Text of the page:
I love happening upon something or someone in the world of art that I have never encountered before.
Living in London facilitates such creative discoveries…
Such was my experience today, when I visited The Jewish Museum, which I have visited on a number of occasions. This time, I set out specifically to explore the life and art of RB Kitaj.

The current exhibition, ‘The Art of Identity’, runs in parallel with ‘Analyst for Our Time’ at Pallant House Chichester, both together constituting the ‘R.B. Kitaj: Obsessions’ retrospective.

Kitaj’s work was last seen in London in 1994, when the Tate Gallery held a large retrospective of the artist’s work. The event was one that the artist believed would be the pinnacle of his career, his crowning glory, but instead, art critics almost universally slammed it, apparently with much vitriol at the time.

Kitaj was deeply hurt and incensed by the reaction the exhibition generated, but matters only got worse when his beloved wife Sandra Fisher died from a brain aneurysm two weeks after the Tate exhibition ended. The artist blamed the critics and the press for her death: ‘They were aiming for me, but they got her instead.’

As a result, Kitaj abandoned his adopted England in 1997, and settled in Los Angeles.

He never recovered from Fisher’s death. A photograph in the foyer of the exhibition area of Kitaj and Fisher is palpably tender and moving. Kitaj’s first wife committed suicide, leaving him with two children. With Fisher, he had a third child, Max, who was 10 when his mother died.

In LA, Kitaj surrounded himself with his sons and later grandsons, but otherwise became increasingly reclusive as he aged.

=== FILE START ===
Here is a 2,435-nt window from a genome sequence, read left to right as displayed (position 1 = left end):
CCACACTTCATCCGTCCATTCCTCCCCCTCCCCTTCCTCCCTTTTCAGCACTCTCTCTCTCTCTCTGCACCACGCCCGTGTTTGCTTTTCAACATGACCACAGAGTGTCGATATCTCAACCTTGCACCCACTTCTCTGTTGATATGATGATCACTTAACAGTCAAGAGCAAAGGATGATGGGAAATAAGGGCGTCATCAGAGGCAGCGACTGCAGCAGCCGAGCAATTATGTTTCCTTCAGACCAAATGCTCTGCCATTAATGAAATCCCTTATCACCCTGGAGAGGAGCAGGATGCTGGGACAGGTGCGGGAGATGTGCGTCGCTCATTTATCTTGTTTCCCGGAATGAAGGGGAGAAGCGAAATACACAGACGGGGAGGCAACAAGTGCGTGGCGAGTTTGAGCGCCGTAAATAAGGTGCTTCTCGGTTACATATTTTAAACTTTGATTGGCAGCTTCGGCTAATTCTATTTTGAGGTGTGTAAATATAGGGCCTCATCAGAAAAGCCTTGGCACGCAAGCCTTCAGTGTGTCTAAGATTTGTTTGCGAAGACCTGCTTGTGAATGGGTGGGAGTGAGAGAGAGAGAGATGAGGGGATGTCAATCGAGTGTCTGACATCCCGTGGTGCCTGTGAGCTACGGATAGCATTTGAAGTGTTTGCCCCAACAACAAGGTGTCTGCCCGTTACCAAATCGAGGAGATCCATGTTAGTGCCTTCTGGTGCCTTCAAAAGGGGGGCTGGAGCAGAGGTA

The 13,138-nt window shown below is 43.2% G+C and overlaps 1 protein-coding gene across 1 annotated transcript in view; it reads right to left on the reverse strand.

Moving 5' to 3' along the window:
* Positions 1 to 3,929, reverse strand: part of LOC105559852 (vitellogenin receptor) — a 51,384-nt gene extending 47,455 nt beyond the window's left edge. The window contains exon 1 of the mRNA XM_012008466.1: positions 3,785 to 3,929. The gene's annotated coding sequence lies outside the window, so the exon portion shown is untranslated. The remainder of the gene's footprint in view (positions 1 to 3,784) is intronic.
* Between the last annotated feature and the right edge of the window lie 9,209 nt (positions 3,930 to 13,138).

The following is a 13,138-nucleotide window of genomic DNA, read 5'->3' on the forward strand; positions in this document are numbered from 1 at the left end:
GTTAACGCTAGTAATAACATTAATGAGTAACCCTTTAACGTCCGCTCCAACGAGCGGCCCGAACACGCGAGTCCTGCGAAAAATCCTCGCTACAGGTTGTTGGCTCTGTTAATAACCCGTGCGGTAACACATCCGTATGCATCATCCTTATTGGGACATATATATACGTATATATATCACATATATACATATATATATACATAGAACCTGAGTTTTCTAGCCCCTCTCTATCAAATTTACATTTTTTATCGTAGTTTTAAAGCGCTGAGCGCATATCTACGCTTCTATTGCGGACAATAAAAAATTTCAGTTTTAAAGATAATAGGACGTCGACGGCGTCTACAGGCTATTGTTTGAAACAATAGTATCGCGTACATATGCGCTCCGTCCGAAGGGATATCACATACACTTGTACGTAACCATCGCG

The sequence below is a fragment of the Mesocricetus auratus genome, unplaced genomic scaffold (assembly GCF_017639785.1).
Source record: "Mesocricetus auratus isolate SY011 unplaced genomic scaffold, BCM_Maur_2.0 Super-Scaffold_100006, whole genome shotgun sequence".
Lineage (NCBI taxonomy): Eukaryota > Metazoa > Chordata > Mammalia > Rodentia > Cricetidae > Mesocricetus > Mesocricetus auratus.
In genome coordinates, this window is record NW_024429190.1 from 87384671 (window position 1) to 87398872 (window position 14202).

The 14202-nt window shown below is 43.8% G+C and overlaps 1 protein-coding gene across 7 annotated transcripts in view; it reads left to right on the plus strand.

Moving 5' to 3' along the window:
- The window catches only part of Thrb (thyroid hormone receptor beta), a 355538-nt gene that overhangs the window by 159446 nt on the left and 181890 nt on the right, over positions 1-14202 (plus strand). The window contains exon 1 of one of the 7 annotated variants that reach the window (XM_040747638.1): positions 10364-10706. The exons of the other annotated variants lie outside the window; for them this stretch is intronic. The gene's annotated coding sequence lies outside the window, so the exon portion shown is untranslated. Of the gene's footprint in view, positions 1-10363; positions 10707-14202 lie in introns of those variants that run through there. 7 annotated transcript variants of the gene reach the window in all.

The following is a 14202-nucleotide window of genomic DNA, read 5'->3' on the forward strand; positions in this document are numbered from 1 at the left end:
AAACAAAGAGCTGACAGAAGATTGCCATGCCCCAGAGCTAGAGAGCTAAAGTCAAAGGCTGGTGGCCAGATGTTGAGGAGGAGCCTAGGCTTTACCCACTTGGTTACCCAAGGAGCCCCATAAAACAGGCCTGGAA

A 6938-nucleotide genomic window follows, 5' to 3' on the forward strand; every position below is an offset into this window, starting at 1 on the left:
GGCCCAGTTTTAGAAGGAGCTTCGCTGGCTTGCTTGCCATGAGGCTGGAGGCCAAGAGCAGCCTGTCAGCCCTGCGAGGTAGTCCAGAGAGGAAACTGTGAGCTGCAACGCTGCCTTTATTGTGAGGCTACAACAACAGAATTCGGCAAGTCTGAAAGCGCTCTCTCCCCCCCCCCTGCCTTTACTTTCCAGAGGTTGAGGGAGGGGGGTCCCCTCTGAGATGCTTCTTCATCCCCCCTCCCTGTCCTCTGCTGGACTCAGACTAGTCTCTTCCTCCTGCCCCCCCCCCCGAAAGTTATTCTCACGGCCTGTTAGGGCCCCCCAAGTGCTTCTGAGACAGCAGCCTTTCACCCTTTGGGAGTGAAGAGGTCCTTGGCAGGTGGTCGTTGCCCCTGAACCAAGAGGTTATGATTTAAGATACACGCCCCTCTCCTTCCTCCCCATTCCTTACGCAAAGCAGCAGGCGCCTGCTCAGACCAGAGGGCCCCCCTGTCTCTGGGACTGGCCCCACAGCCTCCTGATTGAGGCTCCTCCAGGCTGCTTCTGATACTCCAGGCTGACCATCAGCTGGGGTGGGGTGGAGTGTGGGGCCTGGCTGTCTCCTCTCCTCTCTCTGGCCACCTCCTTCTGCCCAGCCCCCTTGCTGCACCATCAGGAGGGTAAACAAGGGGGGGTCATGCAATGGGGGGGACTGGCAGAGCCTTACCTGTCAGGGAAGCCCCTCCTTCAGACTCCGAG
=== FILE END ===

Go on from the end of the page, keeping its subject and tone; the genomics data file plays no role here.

With age too, he became preoccupied by his deteriorating health. He suffered from Parkinson’s disease. and his frailty and consequent difficulty painting affected him profoundly. He was found dead in 2007, with suicide the presumed cause of death.

The current exhibition at The Jewish Museum looks at Kitaj’s obsession with his Jewish identity. He grew up in a left-wing intellectual home, with his mother Jeanne Brooks and stepfather Walter Kitaj. Neither practiced Judaism. Kitaj’s interest in his Jewish identity began in the 1970s, when he had read Hannah Arendt’s account of the Eichmann trial.

Included in the current exhibition is Desk Murder (1970-1984), which appears to have been influenced by Arendt’s Eichmann in Jerusalem, where the author coined the term ‘desk murderer’ for the SS officer Walther Rauff who was responsible for the development of mobile gas vans. In Kitaj’s painting, the outline takes the shape of a van, and features a tap with a cloud of gas streaming from it.

In 1989 Kitaj wrote his First Diasporist Manifesto, in which he laid out his theory of a Diasporic existence, ‘bound by neither national not religious constraints’ (from the accompanying exhibition notes). Also included in the exhibition is a quote from the manifesto:

‘After almost a

lifetime as a painter,

my painting thoughts

begin to dwell

on whether or not

the Jews are a nation,

or a state of mind.’

The Second Diasporist Manifesto was published a week after Kitaj’s death in 2007:

‘The Jewish Quest is my

limit-experience,

my romance, my neurosis,

my war, my pleasure-principle,

my death drive.’

The exhibition is small and contained, yet there is much to consider here, from The Listener, which metaphorically depicts the Diasporist Jew, to The Wedding, reminiscent of his marriage to Fisher in a Sephardic Synagogue. I particularly liked some of the portraits of the artist’s friends, for example A Jew in Love (Philip Roth), a charcoal drawing of Kitaj’s writer friend, and Isaiah Berlin.

I am not sure I understand much more about Kitaj and his work following my visit, but perhaps the point is not to explain, but to experience what is presented before one’s eyes, and to let the art speak for itself.

CQ

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